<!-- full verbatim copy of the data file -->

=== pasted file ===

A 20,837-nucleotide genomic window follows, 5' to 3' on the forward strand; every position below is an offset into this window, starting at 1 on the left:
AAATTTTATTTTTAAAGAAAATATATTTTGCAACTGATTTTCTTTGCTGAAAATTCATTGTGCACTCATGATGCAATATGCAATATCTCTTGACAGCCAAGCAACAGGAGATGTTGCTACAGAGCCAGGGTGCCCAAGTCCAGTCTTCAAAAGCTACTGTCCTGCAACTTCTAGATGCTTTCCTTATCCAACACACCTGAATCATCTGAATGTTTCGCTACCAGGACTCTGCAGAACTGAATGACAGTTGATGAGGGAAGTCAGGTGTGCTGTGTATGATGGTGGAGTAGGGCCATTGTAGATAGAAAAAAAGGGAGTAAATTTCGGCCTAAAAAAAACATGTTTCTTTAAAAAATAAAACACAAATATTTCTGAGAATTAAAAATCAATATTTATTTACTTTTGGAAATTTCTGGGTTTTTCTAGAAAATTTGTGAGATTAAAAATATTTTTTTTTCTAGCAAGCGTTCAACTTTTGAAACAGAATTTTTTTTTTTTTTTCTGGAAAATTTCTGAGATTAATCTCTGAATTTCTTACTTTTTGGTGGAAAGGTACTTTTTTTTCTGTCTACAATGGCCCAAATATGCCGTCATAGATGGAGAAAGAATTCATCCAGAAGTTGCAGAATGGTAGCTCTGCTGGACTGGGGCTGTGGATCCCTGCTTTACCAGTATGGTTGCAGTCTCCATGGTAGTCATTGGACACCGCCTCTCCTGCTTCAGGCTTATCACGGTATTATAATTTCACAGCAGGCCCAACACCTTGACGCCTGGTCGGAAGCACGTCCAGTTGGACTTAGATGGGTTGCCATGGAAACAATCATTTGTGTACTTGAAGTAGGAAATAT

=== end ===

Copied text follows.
A 20,837-nucleotide genomic window follows, 5' to 3' on the forward strand; every position below is an offset into this window, starting at 1 on the left:
AAATTTTATTTTTAAAGAAAATATATTTTGCAACTGATTTTCTTTGCTGAAAATTCATTGTGCACTCATGATGCAATATGCAATATCTCTTGACAGCCAAGCAACAGGAGATGTTGCTACAGAGCCAGGGTGCCCAAGTCCAGTCTTCAAAAGCTACTGTCCTGCAACTTCTAGATGCTTTCCTTATCCAACACACCTGAATCATCTGAATGTTTCGCTACCAGGACTCTGCAGAACTGAATGACAGTTGATGAGGGAAGTCAGGTGTGCTGTGTATGATGGTGGAGTAGGGCCATTGTAGATAGAAAAAAAGGGAGTAAATTTCGGCCTAAAAAAAACATGTTTCTTTAAAAAATAAAACACAAATATTTCTGAGAATTAAAAATCAATATTTATTTACTTTTGGAAATTTCTGGGTTTTTCTAGAAAATTTGTGAGATTAAAAATATTTTTTTTTCTAGCAAGCGTTCAACTTTTGAAACAGAATTTTTTTTTTTTTTTCTGGAAAATTTCTGAGATTAATCTCTGAATTTCTTACTTTTTGGTGGAAAGGTACTTTTTTTTCTGTCTACAATGGCCCAAATATGCCGTCATAGATGGAGAAAGAATTCATCCAGAAGTTGCAGAATGGTAGCTCTGCTGGACTGGGGCTGTGGATCCCTGCTTTACCAGTATGGTTGCAGTCTCCATGGTAGTCATTGGACACCGCCTCTCCTGCTTCAGGCTTATCACGGTATTATAATTTCACAGCAGGCCCAACACCTTGACGCCTGGTCGGAAGCACGTCCAGTTGGACTTAGATGGGTTGCCATGGAAACAATCATTTGTGTACTTGAAGTAGGAAATAT